Giuseppe Bonito (Catellammare di Stabia, Naples, Italy, 1707 – Naples, 1789)
Charles of Bourbon, King of the Two Sicilies
Oil on canvas, 124 x 97 cm
A disciple of Francesco Solimena, Giuseppe Bonito's natural talent for portraiture earned him the patronage of the Marquess of Montealegre, but he achieved fame by painting genre scenes and group portraits very similar to those of Gaspare Traversi. Named court painter to Charles of Bourbon in 1751, his paintings of Santa Chiara in Naples situated him in the vanguard of early Rococo taste. Director of the Naples Academy of Drawing and supervisor of the royal tapestry factory of San Carlo alle Mortelle, he would eventually be influenced by Mengs's pictorial style, conveying a sense of sobriety and refined compositional elegance. After 1775 his paintings became more rigidly academic, exhausting his fertile store of creative ideas.
The portrait in the Banco Santander Collection was probably painted around 1745, when Charles of Bourbon was approximately 28 or 30 years old. Based on his military outfit, complete with helmet, cuirass, sword and flare in one hand, his energetic, commanding stance and attitude, and the battle scene we can just make out in the background, this portrait may be connected to Charles's brilliant leadership of his army at the Battle of Velletri, fought against Austrian troops on 12 August 1744, which secured his seat on the throne of the Two Sicilies. Lavishly attired in a tobacco-brown justacorps with gold embroidery, the king's chest is adorned with the badge of the Order of the Golden Fleece and the sash of the Order of St. Januarius. The agitated lace on his cuffs and cravat and the plumes on the helmet add a sense of motion to the sovereign's slender figure, depicted at slightly more than three-quarter length with his hands caught in mid-gesture.
The painter Giovanni Maria delle Piane had portrayed the king on several previous occasions, but in 1742, in light of Piane's advanced age, his disciple Clemente Ruta was called to the court at Naples. However, the Neapolitan Giuseppe Bonito would ultimately have the honour of creating the loveliest and noblest likeness of Queen Elisabeth Farnese's favourite son.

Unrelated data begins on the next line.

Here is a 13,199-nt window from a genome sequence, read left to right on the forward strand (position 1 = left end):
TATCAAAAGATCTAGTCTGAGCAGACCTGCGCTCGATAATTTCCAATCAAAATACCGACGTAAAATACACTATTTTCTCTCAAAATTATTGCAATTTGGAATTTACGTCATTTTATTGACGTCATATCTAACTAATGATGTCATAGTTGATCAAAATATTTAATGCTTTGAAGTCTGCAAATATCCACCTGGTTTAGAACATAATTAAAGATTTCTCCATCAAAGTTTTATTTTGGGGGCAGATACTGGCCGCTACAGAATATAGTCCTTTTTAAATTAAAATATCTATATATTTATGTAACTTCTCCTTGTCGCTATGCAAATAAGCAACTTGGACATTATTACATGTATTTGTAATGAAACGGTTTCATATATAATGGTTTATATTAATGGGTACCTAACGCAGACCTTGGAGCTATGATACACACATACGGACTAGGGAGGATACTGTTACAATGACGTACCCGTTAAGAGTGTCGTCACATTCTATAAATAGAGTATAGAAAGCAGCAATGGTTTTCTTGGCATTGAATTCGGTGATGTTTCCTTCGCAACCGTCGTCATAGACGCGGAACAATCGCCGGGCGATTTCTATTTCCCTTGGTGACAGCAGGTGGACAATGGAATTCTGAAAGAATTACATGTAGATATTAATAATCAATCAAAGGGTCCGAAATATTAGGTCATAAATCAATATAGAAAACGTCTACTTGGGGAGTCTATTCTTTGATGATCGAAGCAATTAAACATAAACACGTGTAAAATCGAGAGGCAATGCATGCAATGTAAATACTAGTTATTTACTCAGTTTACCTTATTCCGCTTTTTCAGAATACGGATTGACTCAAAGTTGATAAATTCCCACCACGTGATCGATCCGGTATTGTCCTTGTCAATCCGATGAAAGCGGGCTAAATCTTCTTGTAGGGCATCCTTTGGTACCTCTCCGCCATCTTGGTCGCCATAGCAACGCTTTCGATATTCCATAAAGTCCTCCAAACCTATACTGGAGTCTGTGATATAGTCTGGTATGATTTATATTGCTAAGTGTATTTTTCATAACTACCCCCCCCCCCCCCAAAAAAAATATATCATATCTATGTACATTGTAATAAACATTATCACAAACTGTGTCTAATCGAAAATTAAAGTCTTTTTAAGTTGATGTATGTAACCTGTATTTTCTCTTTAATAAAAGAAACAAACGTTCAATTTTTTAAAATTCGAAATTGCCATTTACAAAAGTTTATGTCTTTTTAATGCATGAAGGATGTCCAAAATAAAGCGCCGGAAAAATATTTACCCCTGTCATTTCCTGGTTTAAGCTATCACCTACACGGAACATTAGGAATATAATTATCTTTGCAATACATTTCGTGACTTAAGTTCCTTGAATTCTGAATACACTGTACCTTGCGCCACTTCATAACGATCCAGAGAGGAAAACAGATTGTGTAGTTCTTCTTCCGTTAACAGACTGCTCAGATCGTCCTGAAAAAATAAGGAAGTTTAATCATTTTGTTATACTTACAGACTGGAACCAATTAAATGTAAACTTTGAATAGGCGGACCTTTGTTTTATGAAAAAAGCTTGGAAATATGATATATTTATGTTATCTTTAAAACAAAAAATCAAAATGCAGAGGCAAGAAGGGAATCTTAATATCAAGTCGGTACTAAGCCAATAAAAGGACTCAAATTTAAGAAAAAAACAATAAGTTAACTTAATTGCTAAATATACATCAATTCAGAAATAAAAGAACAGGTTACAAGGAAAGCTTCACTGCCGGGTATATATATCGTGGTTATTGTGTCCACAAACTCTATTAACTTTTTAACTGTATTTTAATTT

This painting differs in several respects from the portrait in the Museo Campano di Capua and the one at the Museo del Prado (inv. no. P3946), a work of higher quality and fastidiously detailed execution from the Spanish royal collection, but it offers further proof of Bonito's ability to maintain high standards in his various copies. The French artist Jacques François Gaultier, in Naples from 1740, made an engraving of this same model which for a time was the official image of the Neapolitan monarch.
In this work, as in all of Bonito's portraits, we can see how the artist sought to individualise his model by emphasising the expressive intensity of his gaze and using his talent for psychological characterisation. The subtle colour palette, the refined quality of the composition, the lighting and the vaporous atmosphere make this a fine specimen of the work of Giuseppe Bonito, whose skill as a portraitist was officially recognised in 1751 when the king appointed him court painter. The portrait is set in a frame with richly carved golden foliage from the same period as the painting. [Jesús Urrea]